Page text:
In her latest guest post for the Brixton Blog, Catherine Martindale of Brixton band Poeticat wonders why gig-goers aren’t dancing like they used to.
A few weeks ago, the boys from Poeticat and I went to the single launch of a band called Miraculous Mule. We played with them at The Underbelly in Hoxton last year then subsequently booked them for our Christmas edition of Poeticat Presents at The Hackney Attic. We booked them because they play some good blues and gospel, and predominantly tight, groovy rock and roll. Poeticat is music and poetry so we usually book a louder act to play after us for when people have had a few shandies and want to move their feet, bang their heads or wave their booties.
The single launch was at Paper Dress Vintage in Old Street. It was rammed. I entered just as they were getting onto the stage and grabbed a beer. They started playing and we started dancing. To my astonishment, no-one else moved at all. There were probably 80 people there and not one person was even nodding their heads. Now this band is good. They are a brilliant rock and roll band. They chug and they chant and they bang the drums and pluck the bass and layer the sing-along vocals. They make music to dance to.
At our last residency gig at The Windmill we managed to get the audience to infiltrate the impenetrable semi-circle, which is sometimes created between the front of the stage and the audience, by handing out badges from the stage. The gig went really well. So I thought: ‘I’m going to infiltrate that semi-circle this time’. People looked at me for a while, and then got used to it. I thought I’d perhaps inspire other people to join me, but no-one did. I spent the gig as the only one dancing.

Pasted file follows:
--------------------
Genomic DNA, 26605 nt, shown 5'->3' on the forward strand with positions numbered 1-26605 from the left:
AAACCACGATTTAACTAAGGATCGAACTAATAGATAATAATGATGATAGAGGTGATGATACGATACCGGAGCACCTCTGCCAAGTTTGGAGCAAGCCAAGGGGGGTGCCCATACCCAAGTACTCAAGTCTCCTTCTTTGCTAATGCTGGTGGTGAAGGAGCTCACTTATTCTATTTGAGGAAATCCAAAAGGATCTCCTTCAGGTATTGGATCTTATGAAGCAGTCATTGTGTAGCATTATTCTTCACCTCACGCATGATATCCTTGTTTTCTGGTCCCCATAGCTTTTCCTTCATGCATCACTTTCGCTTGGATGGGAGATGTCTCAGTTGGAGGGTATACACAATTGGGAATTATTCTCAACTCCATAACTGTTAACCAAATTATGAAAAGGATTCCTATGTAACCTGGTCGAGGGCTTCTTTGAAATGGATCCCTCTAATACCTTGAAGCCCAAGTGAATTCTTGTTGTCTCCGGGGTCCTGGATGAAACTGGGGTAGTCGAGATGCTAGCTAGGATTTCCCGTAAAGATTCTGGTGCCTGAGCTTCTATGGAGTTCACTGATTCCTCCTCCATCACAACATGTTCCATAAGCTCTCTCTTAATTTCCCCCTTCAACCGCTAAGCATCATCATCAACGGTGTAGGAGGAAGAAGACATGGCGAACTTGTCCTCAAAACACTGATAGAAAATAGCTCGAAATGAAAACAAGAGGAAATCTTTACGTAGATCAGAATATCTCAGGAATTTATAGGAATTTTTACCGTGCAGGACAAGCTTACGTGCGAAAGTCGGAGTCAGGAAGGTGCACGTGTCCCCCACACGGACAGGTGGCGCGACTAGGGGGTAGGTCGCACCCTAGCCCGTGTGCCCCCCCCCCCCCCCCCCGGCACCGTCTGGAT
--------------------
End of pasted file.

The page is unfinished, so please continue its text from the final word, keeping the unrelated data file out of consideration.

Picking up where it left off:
Afterwards some girls said ‘we really appreciated your dancing’. In retrospective I wish I had asked them why they didn’t dance. My dancing isn’t great so it wasn’t the dance moves but the simple fact that I did dance.
My romantic image of the 60’s is that people went off to rock and roll. They didn’t care how they looked. Are we too image conscious now? Is our generation taking the wrong drugs? Have the English been too humiliated by their experience in primary school through the Tory years that they have become sheep?
Friends of mine said that it might be because Paper Dress has a window to the street, making people self-conscious. Others think perhaps it’s because the beer is too pricey, so people weren’t drunk enough. Some of them recalled being the only ones dancing at Stevie Wonder, surrounded by men in suits ticking off their ‘I’ve seen Stevie Wonder’ box.
People dance to DJ’s in London. What’s happened to people going off to live bands? If you know a band people go off to let me know and I’ll go see them or if you have any thoughts tweet me @poeticat and we can discuss this more.